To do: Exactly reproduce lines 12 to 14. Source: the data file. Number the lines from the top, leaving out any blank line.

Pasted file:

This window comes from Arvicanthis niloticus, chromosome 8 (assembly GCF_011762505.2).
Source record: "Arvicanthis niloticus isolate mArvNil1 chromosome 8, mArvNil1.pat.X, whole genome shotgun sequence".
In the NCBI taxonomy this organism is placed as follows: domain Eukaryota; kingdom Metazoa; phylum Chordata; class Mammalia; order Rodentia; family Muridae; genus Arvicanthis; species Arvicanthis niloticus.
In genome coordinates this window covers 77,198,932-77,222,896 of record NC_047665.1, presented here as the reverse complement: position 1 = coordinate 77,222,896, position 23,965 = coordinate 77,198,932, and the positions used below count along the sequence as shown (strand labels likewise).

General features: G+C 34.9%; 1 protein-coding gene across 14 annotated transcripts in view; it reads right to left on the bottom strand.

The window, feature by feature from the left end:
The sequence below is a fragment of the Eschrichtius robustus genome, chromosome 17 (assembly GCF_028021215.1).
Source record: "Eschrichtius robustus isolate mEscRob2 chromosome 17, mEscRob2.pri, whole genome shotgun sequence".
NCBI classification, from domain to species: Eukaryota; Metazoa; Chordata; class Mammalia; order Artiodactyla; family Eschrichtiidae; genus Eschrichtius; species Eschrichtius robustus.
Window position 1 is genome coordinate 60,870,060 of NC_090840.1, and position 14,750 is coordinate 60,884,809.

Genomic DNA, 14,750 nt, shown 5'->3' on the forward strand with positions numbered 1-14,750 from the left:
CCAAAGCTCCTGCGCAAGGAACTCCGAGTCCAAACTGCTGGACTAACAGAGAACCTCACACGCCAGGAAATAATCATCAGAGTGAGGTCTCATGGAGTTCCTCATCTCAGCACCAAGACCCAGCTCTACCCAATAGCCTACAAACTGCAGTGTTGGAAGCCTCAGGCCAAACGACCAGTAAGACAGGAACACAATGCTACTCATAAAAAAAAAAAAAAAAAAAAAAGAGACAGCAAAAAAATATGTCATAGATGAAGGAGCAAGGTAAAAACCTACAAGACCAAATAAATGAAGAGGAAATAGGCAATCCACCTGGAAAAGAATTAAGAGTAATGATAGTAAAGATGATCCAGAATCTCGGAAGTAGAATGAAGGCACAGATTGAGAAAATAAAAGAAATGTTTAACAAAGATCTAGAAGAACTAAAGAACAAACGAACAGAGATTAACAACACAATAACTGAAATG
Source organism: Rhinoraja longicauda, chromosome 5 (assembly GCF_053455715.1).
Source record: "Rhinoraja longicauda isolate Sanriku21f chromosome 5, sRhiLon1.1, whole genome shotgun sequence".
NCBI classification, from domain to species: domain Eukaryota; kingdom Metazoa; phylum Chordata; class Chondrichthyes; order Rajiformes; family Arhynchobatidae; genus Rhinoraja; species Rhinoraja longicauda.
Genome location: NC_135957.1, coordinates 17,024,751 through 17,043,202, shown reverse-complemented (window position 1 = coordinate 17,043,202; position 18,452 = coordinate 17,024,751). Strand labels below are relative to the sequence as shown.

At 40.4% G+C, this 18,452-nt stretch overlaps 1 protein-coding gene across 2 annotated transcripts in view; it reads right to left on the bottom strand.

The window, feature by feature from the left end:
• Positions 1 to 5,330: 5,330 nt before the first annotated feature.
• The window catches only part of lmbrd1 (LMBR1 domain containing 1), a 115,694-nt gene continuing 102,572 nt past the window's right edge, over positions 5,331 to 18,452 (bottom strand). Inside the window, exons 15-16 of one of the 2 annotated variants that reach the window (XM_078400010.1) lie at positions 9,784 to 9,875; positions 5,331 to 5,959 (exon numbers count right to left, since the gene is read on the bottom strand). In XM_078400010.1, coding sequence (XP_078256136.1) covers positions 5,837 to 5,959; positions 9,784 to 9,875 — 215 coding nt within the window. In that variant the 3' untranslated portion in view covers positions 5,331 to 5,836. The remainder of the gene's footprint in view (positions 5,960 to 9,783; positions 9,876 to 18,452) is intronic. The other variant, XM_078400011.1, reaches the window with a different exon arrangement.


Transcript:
CCAAAGCTCCTGCGCAAGGAACTCCGAGTCCAAACTGCTGGACTAACAGAGAACCTCACACGCCAGGAAATAATCATCAGAGTGAGGTCTCATGGAGTTCCTCATCTCAGCACCAAGACCCAGCTCTACCCAATAGCCTACAAACTGCAGTGTTGGAAGCCTCAGGCCAAACGACCAGTAAGACAGGAACACAATGCTACTCATAAAAAAAAAAAAAAAAAAAAAAGAGACAGCAAAAAAATATGTCATAGATGAAGGAGCAAGGTAAAAACCTACAAGACCAAATAAATGAAGAGGAAATAGGCAATCCACCTGGAAAAGAATTAAGAGTAATGATAGTAAAGATGATCCAGAATCTCGGAAGTAGAATGAAGGCACAGATTGAGAAAATAAAAGAAATGTTTAACAAAGATCTAGAAGAACTAAAGAACAAACGAACAGAGATTAACAACACAATAACTGAAATG
Source organism: Rhinoraja longicauda, chromosome 5 (assembly GCF_053455715.1).
Source record: "Rhinoraja longicauda isolate Sanriku21f chromosome 5, sRhiLon1.1, whole genome shotgun sequence".